Carlsberg shares 'heartbreak' as Russian staff arrested

By Rebecca Weller

- Last updated on GMT

Illegal takeover: Carlsberg brands fraud accusation against staff in Russia as fake (Credit: Getty/Rockard)
Illegal takeover: Carlsberg brands fraud accusation against staff in Russia as fake (Credit: Getty/Rockard)

Related tags Beer Legal Russia

Carlsberg has shared its “heartbreak” after two members of staff at its Russian brewery were arrested on suspicion on fraud, branding the allegations against them as “fake”.

According to reports, Denis Sherstennikov and Anton Rogachevsky, bosses at Carlsberg's Russian subsidiary Baltika Breweries, were detained last week after being accused of fraudulent activity.

Earlier this month the Danish brewer, known for producing brands such as Kronenbourg and Somersby, announced it had cut ties with its Russian arm after what it described as an “illegal takeover” by the country’s Government.

A spokesperson from Carlsberg said: “We are heartbroken by the news of the arrest of two Baltika employees yesterday in Russia along with allegations against several others.

Innocent employees  

“The safety of our employees, including of course in Russia, has always been our main priority.

“It is appalling the efforts of the Russian state to justify their illegal takeover of our business in Russia has now evolved into targeting innocent employees.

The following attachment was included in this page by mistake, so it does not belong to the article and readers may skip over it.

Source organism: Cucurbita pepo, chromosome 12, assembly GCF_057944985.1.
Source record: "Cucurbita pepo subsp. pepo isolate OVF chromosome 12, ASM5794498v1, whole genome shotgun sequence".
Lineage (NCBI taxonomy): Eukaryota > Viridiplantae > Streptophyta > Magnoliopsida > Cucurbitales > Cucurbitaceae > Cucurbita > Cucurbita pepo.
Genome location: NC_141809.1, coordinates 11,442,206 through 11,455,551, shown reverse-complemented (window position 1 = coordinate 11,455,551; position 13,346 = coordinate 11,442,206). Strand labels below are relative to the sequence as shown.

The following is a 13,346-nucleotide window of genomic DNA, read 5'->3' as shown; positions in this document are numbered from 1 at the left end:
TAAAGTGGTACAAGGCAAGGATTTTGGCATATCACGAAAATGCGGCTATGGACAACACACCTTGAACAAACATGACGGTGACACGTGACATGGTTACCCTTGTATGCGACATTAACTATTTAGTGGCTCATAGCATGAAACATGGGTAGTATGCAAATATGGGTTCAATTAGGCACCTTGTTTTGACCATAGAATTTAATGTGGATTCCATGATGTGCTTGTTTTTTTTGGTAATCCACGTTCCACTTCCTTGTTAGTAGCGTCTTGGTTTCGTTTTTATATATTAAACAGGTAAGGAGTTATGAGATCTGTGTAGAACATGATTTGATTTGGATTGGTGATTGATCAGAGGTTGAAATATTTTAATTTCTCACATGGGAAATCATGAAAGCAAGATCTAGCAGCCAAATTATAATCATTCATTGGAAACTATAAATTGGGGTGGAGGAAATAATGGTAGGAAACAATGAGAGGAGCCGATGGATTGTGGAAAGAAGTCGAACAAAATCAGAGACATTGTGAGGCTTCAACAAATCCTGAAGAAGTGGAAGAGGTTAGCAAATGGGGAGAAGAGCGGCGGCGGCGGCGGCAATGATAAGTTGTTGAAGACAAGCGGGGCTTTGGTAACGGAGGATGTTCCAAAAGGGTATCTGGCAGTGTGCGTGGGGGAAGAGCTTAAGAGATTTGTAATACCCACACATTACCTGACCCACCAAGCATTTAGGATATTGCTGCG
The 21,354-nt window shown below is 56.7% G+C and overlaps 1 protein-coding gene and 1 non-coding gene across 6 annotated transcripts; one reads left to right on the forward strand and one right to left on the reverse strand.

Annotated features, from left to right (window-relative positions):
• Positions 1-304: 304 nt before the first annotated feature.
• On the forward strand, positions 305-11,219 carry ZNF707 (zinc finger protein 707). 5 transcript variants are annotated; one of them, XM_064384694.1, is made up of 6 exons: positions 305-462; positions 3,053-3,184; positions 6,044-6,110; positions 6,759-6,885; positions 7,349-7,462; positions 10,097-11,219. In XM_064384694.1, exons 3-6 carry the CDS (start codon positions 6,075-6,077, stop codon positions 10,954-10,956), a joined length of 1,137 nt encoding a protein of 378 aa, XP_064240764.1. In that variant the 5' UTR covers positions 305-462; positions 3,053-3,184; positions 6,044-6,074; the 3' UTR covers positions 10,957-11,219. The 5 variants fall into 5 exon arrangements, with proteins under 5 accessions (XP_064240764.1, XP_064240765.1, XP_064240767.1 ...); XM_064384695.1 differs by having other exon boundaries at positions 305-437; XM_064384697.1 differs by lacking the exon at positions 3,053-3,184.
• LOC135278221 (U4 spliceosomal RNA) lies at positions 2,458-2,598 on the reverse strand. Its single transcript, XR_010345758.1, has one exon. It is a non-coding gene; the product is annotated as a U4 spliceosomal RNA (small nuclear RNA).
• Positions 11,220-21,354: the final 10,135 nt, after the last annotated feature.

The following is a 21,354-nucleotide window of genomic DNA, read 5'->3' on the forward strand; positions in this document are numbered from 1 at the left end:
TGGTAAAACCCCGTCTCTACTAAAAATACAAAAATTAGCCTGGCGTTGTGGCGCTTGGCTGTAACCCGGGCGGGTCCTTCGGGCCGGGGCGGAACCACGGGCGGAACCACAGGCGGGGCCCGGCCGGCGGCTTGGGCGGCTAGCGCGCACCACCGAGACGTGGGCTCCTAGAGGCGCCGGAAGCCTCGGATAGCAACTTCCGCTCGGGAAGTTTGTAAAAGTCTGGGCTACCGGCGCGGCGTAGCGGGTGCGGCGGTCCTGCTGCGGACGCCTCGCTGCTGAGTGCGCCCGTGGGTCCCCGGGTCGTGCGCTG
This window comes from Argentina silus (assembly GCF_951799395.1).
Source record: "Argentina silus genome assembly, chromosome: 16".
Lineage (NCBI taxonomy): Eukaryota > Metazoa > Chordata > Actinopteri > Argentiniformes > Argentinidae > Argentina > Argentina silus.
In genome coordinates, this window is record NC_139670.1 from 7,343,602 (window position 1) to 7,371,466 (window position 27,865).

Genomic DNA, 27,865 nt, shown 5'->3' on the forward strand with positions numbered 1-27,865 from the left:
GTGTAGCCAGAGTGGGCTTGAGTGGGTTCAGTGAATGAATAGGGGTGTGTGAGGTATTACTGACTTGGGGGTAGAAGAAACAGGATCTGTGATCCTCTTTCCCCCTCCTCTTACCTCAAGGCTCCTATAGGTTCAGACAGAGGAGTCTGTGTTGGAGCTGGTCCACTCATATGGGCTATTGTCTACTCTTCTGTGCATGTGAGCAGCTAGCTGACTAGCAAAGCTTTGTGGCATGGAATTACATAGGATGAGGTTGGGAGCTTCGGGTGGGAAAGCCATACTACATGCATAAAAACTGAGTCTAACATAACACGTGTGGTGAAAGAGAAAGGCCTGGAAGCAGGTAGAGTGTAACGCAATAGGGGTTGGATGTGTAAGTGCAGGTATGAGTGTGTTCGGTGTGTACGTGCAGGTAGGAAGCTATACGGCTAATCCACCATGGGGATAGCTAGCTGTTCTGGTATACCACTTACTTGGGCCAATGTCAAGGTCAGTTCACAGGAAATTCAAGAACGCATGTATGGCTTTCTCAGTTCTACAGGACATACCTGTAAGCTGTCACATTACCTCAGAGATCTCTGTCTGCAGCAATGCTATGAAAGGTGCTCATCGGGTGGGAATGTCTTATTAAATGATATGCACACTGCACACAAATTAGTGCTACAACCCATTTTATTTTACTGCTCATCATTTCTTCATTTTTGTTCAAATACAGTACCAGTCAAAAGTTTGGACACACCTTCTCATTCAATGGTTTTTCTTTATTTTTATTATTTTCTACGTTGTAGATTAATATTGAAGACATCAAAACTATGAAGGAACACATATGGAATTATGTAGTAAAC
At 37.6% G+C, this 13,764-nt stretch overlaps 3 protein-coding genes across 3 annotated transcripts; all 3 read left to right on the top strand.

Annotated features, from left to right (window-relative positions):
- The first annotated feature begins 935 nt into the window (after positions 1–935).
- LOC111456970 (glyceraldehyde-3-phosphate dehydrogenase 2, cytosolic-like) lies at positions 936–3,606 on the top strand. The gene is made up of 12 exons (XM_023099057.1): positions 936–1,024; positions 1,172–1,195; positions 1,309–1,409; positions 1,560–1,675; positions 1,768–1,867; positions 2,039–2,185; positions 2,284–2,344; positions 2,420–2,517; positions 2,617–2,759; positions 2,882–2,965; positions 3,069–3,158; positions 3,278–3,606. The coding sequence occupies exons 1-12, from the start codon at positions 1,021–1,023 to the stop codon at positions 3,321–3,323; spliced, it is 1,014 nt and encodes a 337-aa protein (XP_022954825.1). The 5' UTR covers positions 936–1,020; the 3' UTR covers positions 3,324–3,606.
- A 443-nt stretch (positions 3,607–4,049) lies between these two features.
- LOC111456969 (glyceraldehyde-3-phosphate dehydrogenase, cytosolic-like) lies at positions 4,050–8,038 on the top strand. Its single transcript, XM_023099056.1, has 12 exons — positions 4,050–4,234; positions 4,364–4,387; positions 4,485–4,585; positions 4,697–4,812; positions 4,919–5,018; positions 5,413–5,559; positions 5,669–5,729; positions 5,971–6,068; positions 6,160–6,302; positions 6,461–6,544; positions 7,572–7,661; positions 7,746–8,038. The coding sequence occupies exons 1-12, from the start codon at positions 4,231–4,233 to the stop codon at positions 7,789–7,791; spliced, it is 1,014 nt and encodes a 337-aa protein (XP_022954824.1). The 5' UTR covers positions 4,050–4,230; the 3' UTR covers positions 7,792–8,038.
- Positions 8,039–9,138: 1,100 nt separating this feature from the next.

“The allegations reported in Russian media are fake. Up until the introduction of external management by the Russian state, Baltika has acted in accordance with the law and the policies guiding all companies in the Carlsberg Group.”

In July this year Russia’s Government temporarily transferred the management​ of Baltika Breweries to its federal agency for state property management, after the brewer announced the conditional sale of the breweries in June.

As stated in Carlsberg’s latest trading update​, the firm declared it would not be “forced into a deal on unacceptable terms to justify the illegitimate takeover” of its business in Russia.

Difficult circumstances 

Moreover, in October, Carlsberg​ stated it did not see a “viable path to a negotiated solution” for exiting Russia.

The brewer subsequently informed Baltika Breweries of the termination of all licence agreements enabling the sites to produce, market and sell Carlsberg Group’s products, with a limited run-off period until 1 April 2024 to use up existing stock and materials.

Also in the trading update, the business said it would “continue to take all possible actions, including legal, to protect employees, assets and operations” but that future development of the sites “remain unclear”.

The spokesperson added: “We will of course do what we can to help the employees under these difficult circumstances.”

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